If you or a loved one is presently undergoing radiation therapy or chemotherapy, you are likely familiar with the complications and side-effects of common cancer treatments. But you may not have thought about how dental implants can help when treatment is complete.

While treatment can extend and save lives, it can also wreak havoc on various systems throughout the body, including the mouth and teeth. Even people who have never experienced dental issues may suffer from severe tooth decay or tooth loss during and after cancer treatment.

How Can Cancer Treatment Affect Your Oral Health?

Oral Issues Associated with Chemotherapy

Generally speaking, oral changes related to chemotherapy diminish shortly after treatment ends. Some signs and symptoms include:

  • Changes in taste
  • Infection
  • Infection
  • Mouth and gum pain
  • Mouth sores
  • Tongue peeling or burning

Oral Issues Associated with Radiation Therapy

Radiation therapy involving the head and neck can result in signs and symptoms that linger years after treatment. Some issues include:

  • Bone disease
  • Increased tooth decay risk
  • Infection
  • Jaw stiffness
  • Loss of taste
  • Mouth sores
  • Salivary changes (dry mouth, decreased saliva, thickened saliva)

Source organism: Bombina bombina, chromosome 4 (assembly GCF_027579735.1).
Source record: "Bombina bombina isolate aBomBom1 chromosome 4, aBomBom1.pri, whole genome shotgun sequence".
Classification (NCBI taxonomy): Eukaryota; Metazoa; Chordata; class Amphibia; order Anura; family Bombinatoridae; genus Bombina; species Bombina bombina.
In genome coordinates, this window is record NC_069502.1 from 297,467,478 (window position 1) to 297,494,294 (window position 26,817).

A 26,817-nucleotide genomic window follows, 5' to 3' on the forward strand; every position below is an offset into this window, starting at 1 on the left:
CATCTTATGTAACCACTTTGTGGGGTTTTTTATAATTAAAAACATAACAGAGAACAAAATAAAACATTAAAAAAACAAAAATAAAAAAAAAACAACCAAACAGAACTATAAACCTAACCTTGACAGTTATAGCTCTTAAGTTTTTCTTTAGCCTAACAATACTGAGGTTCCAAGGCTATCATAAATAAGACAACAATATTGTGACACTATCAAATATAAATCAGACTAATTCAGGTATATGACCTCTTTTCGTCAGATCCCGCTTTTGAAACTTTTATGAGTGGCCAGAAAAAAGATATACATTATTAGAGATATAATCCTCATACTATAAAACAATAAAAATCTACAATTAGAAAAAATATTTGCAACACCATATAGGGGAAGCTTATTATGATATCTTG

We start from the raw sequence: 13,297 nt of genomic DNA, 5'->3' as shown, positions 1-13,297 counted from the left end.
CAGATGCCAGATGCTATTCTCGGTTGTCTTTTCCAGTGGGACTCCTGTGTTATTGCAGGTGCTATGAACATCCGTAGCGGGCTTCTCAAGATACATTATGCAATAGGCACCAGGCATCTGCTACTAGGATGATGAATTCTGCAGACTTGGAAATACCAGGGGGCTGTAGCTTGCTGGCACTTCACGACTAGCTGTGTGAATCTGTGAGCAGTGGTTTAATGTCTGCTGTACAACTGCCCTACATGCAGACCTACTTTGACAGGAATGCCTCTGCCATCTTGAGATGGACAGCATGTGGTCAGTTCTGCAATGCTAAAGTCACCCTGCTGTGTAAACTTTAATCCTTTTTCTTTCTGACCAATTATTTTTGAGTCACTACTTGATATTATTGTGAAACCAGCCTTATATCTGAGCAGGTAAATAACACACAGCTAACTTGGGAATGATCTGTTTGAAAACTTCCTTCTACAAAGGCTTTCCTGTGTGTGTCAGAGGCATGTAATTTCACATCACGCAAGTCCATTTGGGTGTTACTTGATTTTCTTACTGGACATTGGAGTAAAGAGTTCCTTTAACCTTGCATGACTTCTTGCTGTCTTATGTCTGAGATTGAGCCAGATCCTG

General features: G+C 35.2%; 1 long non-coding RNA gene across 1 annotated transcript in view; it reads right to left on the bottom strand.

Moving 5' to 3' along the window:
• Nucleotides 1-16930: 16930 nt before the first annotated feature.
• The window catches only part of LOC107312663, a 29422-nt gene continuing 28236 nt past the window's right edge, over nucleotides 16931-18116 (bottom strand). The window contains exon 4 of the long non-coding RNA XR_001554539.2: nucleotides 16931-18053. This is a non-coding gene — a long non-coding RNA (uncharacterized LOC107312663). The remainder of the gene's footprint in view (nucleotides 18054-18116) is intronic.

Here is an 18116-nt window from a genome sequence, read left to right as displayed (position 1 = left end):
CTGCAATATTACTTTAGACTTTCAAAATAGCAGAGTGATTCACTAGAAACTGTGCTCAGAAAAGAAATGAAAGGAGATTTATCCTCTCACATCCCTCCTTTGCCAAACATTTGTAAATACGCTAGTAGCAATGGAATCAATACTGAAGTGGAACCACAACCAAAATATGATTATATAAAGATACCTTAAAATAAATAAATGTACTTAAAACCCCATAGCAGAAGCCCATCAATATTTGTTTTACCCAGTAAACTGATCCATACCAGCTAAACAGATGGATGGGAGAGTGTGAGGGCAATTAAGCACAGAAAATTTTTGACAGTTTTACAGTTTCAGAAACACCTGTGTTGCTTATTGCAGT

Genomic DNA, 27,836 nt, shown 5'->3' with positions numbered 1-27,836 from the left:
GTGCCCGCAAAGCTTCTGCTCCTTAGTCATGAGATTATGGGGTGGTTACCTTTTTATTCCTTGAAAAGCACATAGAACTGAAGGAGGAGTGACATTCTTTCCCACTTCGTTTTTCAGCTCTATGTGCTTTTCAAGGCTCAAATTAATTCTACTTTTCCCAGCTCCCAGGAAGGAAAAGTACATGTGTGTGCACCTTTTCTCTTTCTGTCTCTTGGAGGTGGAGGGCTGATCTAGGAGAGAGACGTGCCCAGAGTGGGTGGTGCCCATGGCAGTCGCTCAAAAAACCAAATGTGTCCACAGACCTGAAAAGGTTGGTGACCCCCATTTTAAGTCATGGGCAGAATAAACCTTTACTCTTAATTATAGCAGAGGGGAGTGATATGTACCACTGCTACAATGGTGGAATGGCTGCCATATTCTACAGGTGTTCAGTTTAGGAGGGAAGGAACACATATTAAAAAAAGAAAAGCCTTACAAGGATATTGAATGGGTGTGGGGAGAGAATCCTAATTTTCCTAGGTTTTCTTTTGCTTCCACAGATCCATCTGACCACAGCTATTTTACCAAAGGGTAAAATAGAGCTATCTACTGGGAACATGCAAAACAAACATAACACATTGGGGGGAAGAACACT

Oral Issues Associated with Stem Cell and Bone Marrow Transplants

  • Mouth sores
  • Salivary changes (dry mouth, decreased saliva)
  • Sensitivity to acidic and spicy foods
  • Swallowing difficulty

Oral Issues Associated with Medications

  • Bone loss or weakening
  • Infection
  • Pain and swelling
  • Salivary changes (dry mouth, decreased saliva)

How Can Dental Implants Help After Cancer Treatment?

After cancer treatment is over, many patients start looking for options to replace missing teeth. This is a crucial step to nourish yourself well and to enhance your smile, which also helps the emotional healing process.

Dental implants fuse to the bone

Dental implants are typically the best choice for replacing missing teeth because they anchor in the jawbone like natural tooth roots. Additionally, the body responds to them as it would a natural tooth. The root-like structure of dental implants stimulates bone and tells your body the bone is still needed, so it doesn’t resorb as it would when your teeth are missing. If your jawbone intact to support your facial muscles, it can help you look younger longer.

Dental implants are not ideal in all circumstances, particularly if you’re struggling with jawbone issues or infections.

Consult with a Dentist Before, During, and After Cancer Treatment

Although you can’t completely prevent dental-related issues associated with cancer treatment, you can often minimize the effects. For example, fluoride treatments can help keep teeth strong and less susceptible to decay, while dry mouth treatments help maintain natural saliva balance and reduce the risk of decay. It’s also important to follow up with regular dental visits throughout the treatment process, so small issues can be treated before they result in tooth loss.

If you’ve already completed cancer treatment and are looking for missing tooth replacements like dental implants, book a consultation with the Atlanta Center for Cosmetic Dentistry to find out which options are best for you.